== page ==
Day 11 of the 12 Days of Christmas Treats! These soft iced oatmeal cookies are truly a classic. They are incredibly soft and chewy, and there is something appealing about how simple they are. The oats are pulsed in the food processor before being mixed into the cookies and I think that contributes to the wonderful texture of these cookies. There is also plenty of cinnamon and nutmeg added in as well, giving them a perfectly spiced flavor. The cookies are good by themselves (especially warm out of the oven!), but are even better once the glaze is added. They are definitely addicting, so don’t say I didn’t warn you. I hope you try these – sometimes it’s nice to have a simple and classic alternative to the more decadent cookie options this time of year.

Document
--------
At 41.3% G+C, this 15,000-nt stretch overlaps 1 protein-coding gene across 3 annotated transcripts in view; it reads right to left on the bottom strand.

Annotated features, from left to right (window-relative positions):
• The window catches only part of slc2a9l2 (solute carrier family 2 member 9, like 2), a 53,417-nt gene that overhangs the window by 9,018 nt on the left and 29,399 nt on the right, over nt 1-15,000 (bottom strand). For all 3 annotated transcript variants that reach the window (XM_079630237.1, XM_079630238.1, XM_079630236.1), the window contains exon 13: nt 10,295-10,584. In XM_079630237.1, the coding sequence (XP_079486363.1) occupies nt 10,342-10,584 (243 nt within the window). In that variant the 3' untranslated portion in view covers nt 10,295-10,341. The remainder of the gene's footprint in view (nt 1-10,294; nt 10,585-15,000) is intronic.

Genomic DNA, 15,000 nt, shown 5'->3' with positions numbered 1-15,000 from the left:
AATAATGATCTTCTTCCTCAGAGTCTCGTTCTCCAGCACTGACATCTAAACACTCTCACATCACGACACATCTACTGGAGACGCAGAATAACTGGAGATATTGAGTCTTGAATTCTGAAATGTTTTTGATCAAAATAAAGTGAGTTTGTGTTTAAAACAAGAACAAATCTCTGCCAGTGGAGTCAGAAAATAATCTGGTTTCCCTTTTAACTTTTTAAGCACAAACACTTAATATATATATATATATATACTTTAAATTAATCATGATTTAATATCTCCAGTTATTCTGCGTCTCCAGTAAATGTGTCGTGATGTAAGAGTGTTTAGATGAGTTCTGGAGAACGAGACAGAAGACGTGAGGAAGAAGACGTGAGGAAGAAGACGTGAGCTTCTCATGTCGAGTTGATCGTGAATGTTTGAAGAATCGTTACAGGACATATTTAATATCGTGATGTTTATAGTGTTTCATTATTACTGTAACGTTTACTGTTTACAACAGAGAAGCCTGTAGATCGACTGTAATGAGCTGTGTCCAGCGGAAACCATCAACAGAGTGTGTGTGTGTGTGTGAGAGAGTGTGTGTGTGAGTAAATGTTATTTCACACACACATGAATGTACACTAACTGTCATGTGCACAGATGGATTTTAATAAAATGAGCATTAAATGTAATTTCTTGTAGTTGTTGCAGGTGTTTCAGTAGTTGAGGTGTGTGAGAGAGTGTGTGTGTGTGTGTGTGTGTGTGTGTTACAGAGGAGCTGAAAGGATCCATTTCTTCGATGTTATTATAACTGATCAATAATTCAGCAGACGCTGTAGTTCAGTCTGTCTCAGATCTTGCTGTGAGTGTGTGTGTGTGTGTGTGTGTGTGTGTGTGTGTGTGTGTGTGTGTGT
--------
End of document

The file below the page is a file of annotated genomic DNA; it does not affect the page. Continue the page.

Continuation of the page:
2 cups old-fashioned rolled oats
2 cups all purpose flour
1 Tbsp baking powder
1/2 tsp baking soda
1/2 tsp salt
2 tsp cinnamon
1/2 tsp ground nutmeg
1 cup (2 sticks) butter, softened
1 cup light brown sugar
1/2 cup sugar
2 large eggs
1 tsp vanilla extract
2 cups confectioners sugar
3 Tbsp milk
Preheat oven to 350. Line baking sheets with parchment paper and set aside.
Place rolled oats in a food processor and pulse for 10-20 seconds, or until coarse. In a medium sized bowl, whisk together the pulsed oats, flour, baking powder, baking soda, salt, cinnamon and nutmeg.
In the bowl of an electric mixer cream butter and sugars until smooth. Add in eggs one at a time, beating after each addition. Beat in the vanilla. Gradually mix in flour mixture and until combined. Cover and chill 30 minutes to 1 hour.
Roll dough into 2 tablespoon size balls and place on baking sheet spacing about 2 inches apart. Bake for 10-12 minutes, or until the bottoms begin to brown. Cool on the baking sheet for 5 minutes before transferring to a wire rack to cool completely.
Make the glaze: Mix confectioners sugar and milk together in a medium bowl until smooth. Quickly dip tops of cookies into glaze and let excess drip off. Place back on wire rack until glaze sets. Store cookies in an airight container.
from Mother Thyme